I think we are all completely entitled to our own safe place, wherever that may be. Whether it’s a paper journal or one that only lives online, I think we have that right. For me, I have said it before and I will say it again – I don’t know what I would have done without the Internet. It got me through some of the worst years of my life. It also brought me the love of my life, Bugsy Boo (trying out some different nicknames for him here – hope for the best but expect the worst).

One of the benefits of growing older is that I have become significantly braver – and wiser. I use the Internet differently now. I still, like so many years ago, keep an online outlet that I invite others to read, but it no longer contains feelings or thoughts that I wouldn’t dare to say out loud to others. This is not a personal diary where I would write about my period having a funny color (oh come on, you have to be done eating by now) or a serious argument between my parents and I. While my blog is still personal, it just doesn’t have that function for me anymore; I just don’t need it. Gone are the days of teenage-anxiety and photos of tears; now it’s just a lot of mid-20’s mellow-drama with a pinch of hyperbole.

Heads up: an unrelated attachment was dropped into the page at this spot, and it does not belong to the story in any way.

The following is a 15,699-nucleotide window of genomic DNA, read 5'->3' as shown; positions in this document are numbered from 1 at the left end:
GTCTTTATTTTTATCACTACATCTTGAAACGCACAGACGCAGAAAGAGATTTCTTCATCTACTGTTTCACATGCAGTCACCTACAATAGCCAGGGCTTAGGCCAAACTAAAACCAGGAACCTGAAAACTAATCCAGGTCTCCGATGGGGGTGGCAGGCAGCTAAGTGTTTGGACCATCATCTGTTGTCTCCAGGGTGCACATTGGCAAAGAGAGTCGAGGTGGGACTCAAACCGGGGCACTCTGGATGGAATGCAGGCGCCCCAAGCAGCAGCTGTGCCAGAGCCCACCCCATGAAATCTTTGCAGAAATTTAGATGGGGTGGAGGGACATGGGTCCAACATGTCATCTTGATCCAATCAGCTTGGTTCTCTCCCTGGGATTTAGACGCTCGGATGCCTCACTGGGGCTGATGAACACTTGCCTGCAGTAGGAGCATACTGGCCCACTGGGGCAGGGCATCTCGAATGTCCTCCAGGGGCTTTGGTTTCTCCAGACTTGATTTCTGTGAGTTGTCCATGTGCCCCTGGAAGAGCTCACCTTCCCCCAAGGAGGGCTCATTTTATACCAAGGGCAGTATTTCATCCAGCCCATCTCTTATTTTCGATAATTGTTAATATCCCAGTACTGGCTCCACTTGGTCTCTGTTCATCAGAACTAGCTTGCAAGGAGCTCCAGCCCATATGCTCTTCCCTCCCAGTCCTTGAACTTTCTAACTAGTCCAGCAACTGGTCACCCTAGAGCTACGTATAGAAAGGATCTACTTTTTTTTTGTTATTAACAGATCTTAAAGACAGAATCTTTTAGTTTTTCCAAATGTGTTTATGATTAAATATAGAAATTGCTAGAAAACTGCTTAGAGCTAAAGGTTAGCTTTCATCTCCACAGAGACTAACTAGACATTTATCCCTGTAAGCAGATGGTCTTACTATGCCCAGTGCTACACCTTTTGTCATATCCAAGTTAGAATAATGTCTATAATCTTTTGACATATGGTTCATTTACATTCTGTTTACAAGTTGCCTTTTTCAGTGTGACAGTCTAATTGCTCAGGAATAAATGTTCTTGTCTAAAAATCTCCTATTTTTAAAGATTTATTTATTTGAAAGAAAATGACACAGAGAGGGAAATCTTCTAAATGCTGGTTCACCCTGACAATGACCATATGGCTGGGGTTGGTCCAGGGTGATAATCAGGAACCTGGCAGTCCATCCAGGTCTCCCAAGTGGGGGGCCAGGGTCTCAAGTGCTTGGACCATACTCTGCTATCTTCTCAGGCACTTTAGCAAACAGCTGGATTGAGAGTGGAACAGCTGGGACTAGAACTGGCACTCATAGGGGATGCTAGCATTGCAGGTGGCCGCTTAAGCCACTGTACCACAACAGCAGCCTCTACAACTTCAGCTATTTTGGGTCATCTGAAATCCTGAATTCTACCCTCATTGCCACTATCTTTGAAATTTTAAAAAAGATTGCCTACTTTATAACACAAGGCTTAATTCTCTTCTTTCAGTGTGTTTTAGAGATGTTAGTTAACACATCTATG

What I need now at this point in my life is to let it all out in a different way – to have a place to muse, and a place to archive memories of these years of my life. And I have that here.

To tell you the truth, I am proud of this little space that I have created. I am proud to have my family members reading along, and I am happy that I have found a balance that makes me able to sleep at night. I am no longer afraid of being found (oh, the anxiety attacks), and I love it when someone in my family comments on something they have read here, because I stand by all of it – every single word. And I didn’t before.

Anyway, this was a very long way to say that I am very, very happy that my grandmother is now reading, and that anyone is reading, really.